Posted by: fvbcdm | February 13, 2013

Ash Wednesday (13 Feb 2013)

Today is Ash Wednesday, one of the most important and significant days in the Church’s calendar. It is the beginning of the holy season of Lent—an intrusion into our yearly round of activities, both spiritual and temporal. Even the external trappings of our religious life indicate that: the color of the vestments changes from the green of growth and vitality to the purple of penance. There are no “alleluia’s; no “Gloria’s”; and most dramatic of all the sacramentals on this day is the blessing and conferring of ashes upon the faithful who come to receive them.

“Remember that you are dust, and to dust you will return,” the Church reminds us while smudging our faces with the ashes from last year’s palms on Palm Sunday. It’s interesting that we often speak of human remains as “ashes.” As, for example, “Napoleon’s ashes were returned to France, to be buried with great solemnity in Paris.” Actually, ashes are the result of fire so the use of the word in terms of human remains after death is somewhat inaccurate, unless the body was cremated. However, whether we allow a body to return to its component parts naturally or whether we cremate it, the result is the same: what used to be a living, active human body which we knew and loved is now just a small amount of physical matter since water, the main component of the body, has been eliminated.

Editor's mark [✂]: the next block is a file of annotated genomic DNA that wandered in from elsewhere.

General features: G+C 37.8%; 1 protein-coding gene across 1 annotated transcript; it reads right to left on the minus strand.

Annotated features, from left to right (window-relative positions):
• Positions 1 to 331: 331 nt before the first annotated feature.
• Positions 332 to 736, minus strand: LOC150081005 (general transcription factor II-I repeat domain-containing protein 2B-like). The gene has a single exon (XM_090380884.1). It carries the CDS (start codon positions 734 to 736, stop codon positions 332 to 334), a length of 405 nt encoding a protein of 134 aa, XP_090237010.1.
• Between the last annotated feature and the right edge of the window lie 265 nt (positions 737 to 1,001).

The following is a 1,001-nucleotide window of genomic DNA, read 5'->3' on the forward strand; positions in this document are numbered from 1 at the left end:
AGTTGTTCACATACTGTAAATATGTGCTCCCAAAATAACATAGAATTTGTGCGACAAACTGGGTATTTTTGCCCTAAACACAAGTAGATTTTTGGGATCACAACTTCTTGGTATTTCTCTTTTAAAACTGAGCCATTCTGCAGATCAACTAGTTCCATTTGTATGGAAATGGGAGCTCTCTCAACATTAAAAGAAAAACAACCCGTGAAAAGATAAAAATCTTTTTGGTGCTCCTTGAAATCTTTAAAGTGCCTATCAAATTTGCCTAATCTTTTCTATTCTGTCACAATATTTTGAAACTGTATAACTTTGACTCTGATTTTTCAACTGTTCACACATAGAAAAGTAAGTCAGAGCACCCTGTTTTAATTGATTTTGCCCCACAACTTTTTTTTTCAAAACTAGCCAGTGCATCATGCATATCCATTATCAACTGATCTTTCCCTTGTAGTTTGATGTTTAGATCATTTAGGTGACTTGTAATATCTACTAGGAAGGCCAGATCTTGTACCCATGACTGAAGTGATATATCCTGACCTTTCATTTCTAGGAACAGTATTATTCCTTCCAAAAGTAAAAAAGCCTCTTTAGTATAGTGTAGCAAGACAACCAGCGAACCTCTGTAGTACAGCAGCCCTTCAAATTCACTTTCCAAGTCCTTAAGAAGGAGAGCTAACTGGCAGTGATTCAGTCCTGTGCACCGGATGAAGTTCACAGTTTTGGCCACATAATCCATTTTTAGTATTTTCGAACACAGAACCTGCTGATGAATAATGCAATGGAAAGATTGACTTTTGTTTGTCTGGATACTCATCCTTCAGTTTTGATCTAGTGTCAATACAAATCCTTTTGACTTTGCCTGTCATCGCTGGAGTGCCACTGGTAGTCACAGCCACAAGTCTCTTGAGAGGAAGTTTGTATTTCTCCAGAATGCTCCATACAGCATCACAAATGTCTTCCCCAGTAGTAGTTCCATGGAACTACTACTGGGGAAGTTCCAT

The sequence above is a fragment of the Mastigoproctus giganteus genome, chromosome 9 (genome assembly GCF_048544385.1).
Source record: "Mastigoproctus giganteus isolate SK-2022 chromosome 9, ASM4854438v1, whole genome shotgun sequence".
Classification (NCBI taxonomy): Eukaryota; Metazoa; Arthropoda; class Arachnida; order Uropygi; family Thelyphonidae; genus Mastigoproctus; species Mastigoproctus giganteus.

When the Church says to us: “You are dust,” she is only telling part of the story. Yes, our bodies are made from the dust, or dirt, of the earth, but not our souls. They are spiritual realities which come directly from the hands of God, and they will not die. However, it is well for us to reflect upon this duality in our nature: body and soul; animal and angel; temporal and eternal. And that is the real point of this holy season of Lent. Our bodies clamor for pleasure, satisfaction, comfort, food, drink, sex, leisure. But those bodies will decompose in a grave or tomb somewhere when the soul goes into eternity. Therefore it is only good common sense that we should spend much more time, attention, and effort upon the soul than on the body. The philosophy of the worldling is: “Eat, drink, be merry, for tomorrow you die.” That of the spiritual man is: “Pray, fast, and give alms, for those things go with you into eternal life.”

So let us use Ash Wednesday well, and the Lent that it begins. Let us make it a time of preparation not just for the feast of Easter, but much more so, of the eternal feast of Heaven! 

Thank you for seeking God’s truth. God bless you. Father Victor Brown, O.P.

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